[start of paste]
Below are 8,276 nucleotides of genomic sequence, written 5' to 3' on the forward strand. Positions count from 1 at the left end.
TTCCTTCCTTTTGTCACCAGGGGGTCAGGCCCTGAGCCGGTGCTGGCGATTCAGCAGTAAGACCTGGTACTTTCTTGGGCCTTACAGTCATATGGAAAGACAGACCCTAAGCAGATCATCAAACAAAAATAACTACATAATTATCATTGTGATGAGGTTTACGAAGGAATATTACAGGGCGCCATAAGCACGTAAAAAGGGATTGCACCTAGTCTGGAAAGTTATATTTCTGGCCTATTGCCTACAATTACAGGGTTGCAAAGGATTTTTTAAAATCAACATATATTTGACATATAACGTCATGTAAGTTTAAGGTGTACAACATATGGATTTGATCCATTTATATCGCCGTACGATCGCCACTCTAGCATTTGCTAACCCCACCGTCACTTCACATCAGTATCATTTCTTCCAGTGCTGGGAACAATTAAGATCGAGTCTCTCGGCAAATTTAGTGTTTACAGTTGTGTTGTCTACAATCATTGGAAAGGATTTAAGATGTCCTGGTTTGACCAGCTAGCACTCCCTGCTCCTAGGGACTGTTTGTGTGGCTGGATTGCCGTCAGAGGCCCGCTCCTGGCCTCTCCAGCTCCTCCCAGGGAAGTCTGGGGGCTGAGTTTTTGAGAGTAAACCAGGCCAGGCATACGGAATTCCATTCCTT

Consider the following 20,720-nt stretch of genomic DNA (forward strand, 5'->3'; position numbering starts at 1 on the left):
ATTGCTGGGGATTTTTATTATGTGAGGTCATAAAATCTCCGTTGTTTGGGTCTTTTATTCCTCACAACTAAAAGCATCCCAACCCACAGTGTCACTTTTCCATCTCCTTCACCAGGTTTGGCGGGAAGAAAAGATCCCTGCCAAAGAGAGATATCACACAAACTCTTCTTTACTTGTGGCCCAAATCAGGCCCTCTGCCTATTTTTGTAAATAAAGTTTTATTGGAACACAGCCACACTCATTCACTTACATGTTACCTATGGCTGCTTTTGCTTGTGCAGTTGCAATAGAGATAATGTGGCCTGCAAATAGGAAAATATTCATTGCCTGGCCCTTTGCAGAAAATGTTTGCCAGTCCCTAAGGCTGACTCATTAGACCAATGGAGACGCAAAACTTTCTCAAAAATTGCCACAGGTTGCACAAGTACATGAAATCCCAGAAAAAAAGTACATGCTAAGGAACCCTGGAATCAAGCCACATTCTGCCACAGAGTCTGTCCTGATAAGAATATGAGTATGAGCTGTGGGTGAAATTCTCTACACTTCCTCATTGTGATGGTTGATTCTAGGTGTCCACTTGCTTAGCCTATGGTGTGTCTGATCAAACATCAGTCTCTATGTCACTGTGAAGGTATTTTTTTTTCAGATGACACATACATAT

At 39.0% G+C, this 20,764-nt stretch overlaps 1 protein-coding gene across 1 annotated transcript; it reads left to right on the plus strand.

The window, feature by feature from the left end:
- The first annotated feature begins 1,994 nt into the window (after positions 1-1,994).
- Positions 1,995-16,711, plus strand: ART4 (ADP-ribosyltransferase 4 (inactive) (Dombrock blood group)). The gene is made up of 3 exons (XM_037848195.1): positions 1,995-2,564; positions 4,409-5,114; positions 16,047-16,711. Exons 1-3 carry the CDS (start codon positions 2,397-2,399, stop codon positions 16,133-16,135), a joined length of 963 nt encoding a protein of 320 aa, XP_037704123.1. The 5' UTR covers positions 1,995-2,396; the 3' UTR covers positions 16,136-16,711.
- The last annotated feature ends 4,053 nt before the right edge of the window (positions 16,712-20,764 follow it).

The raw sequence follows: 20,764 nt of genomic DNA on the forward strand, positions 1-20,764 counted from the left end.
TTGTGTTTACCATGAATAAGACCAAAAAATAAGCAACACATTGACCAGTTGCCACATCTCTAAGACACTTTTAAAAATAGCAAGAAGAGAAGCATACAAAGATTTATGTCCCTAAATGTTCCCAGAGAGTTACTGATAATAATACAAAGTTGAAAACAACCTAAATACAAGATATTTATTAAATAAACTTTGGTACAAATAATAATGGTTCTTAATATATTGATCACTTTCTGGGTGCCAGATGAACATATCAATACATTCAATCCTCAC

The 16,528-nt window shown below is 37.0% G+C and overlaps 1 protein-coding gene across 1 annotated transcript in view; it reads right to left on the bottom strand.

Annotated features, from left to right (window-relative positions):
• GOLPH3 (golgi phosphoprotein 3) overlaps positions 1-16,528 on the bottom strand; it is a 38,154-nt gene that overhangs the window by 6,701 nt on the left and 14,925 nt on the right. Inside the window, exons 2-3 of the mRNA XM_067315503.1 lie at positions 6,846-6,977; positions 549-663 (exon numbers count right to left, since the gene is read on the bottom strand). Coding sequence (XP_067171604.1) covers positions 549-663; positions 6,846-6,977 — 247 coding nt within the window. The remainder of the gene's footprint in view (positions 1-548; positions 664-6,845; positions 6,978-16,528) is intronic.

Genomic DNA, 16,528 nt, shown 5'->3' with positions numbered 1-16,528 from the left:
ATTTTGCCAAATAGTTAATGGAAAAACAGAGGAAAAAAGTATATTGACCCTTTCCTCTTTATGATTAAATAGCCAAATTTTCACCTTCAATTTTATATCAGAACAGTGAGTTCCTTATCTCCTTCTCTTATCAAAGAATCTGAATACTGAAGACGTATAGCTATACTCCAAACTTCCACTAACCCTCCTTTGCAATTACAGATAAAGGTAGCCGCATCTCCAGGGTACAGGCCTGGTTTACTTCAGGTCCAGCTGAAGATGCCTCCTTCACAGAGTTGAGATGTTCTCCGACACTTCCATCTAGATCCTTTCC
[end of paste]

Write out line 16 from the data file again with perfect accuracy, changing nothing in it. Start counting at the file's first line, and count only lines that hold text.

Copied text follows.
ATTTTGCCAAATAGTTAATGGAAAAACAGAGGAAAAAAGTATATTGACCCTTTCCTCTTTATGATTAAATAGCCAAATTTTCACCTTCAATTTTATATCAGAACAGTGAGTTCCTTATCTCCTTCTCTTATCAAAGAATCTGAATACTGAAGACGTATAGCTATACTCCAAACTTCCACTAACCCTCCTTTGCAATTACAGATAAAGGTAGCCGCATCTCCAGGGTACAGGCCTGGTTTACTTCAGGTCCAGCTGAAGATGCCTCCTTCACAGAGTTGAGATGTTCTCCGACACTTCCATCTAGATCCTTTCC